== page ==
The SOFI report has termed as “shameful” the fact that one in three women of reproductive age globally were affected by anaemia, with significant health and development consequences for both women and their children. Anaemia among women of reproductive age went up from 30.3 per cent in 2012 to 32.8 per cent in 2016 with no region showing a decline. In India, 51.4 per cent women of reproductive age suffer from anaemia.

India has slipped three notches from last year and ranked at 103 out of 119 countries in GHI-2018 and below many neighbouring countries, including China (25), Nepal (72), Myanmar (68), Sri Lanka (67) and Bangladesh (86) and ahead of Pakistan, which is ranked 106. India had also slipped three notches to 100 in GHI-2017, which was worse compared with GHI-2000 when India was ranked at 83 among 115 countries. In 2016, India was ranked at 97 among 118 countries, while 80th among 104 countries in 2015. India has been relegated to the regressive league of 45 countries with hunger levels categorised as “serious”.

However, between 2000 and 2018, child mortality rate has halved from 9.2 per cent to 4.3 per cent, while child stunting has dropped from 54.2 per cent to 38.4 per cent over the same period. However, the prevalence of child wasting has actually worsened compared with previous reference years. It stood at 17.1 per cent in 2000, and increased to 20 per cent in 2005 and further to 21 per cent in 2018. At least one in five Indian children under 5 is wasted, reflecting acute undernutrition.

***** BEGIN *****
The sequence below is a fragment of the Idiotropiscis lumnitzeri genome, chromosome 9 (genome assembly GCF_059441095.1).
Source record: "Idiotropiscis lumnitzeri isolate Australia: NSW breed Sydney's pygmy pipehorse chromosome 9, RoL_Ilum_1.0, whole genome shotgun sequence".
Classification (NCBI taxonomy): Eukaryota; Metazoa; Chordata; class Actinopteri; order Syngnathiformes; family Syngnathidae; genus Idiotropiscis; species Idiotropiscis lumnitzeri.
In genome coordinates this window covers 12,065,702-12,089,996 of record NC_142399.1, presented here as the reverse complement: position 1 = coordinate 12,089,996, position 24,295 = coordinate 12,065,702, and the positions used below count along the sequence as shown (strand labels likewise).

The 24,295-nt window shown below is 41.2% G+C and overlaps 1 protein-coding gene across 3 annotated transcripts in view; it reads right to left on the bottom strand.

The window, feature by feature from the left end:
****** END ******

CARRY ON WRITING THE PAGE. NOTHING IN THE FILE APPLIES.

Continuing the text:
Undernutrition and obesity coexist in many countries, and can even be seen side by side in the same household. Poor access to nutritious food owing to its higher cost, stress of living with food insecurity, and physiological adaptations to food deprivation help explain why food-insecure families may have a higher risk of overweight and obesity.

SOFI 2018 reveals new challenges on the road to Zero Hunger, while setting out urgent actions needed to achieve the goal by 2030. Persistent instability in conflict-ridden regions, adverse climate events in many regions of the world and economic slowdowns have affected more peaceful regions and worsened food security. Conflict is now one of the main drivers of food insecurity in 18 countries. Violent conflicts also led to the forced displacement of a record high 68.5 million in 2017. Economic losses attributed to disasters were estimated at over $300 billion in 2017.

The goal of achieving zero hunger will not be reached without increased efforts. To tackle rise in hunger and food insecurity as well as the concomitant problem of malnutrition, governments should not only make “food for all” a priority, but also develop and implement policies and programmes to deliver nutrition to the people at greatest risk. Food systems should be revamped to enable more children and families to have access nutritious, affordable and sustainable diets.

Effort should be made to build resilience against the potential impact of climate-related shocks and emergencies for those living in areas most susceptible to climate extremes. Arable lands should not be utilised for any purpose other than cultivation as it is limited. Agricultural inputs should be subsidised and farmers’ interest should be protected. The rich should be encouraged not to waste food which can feed many poor people if preserved.

Source: HERE. NOW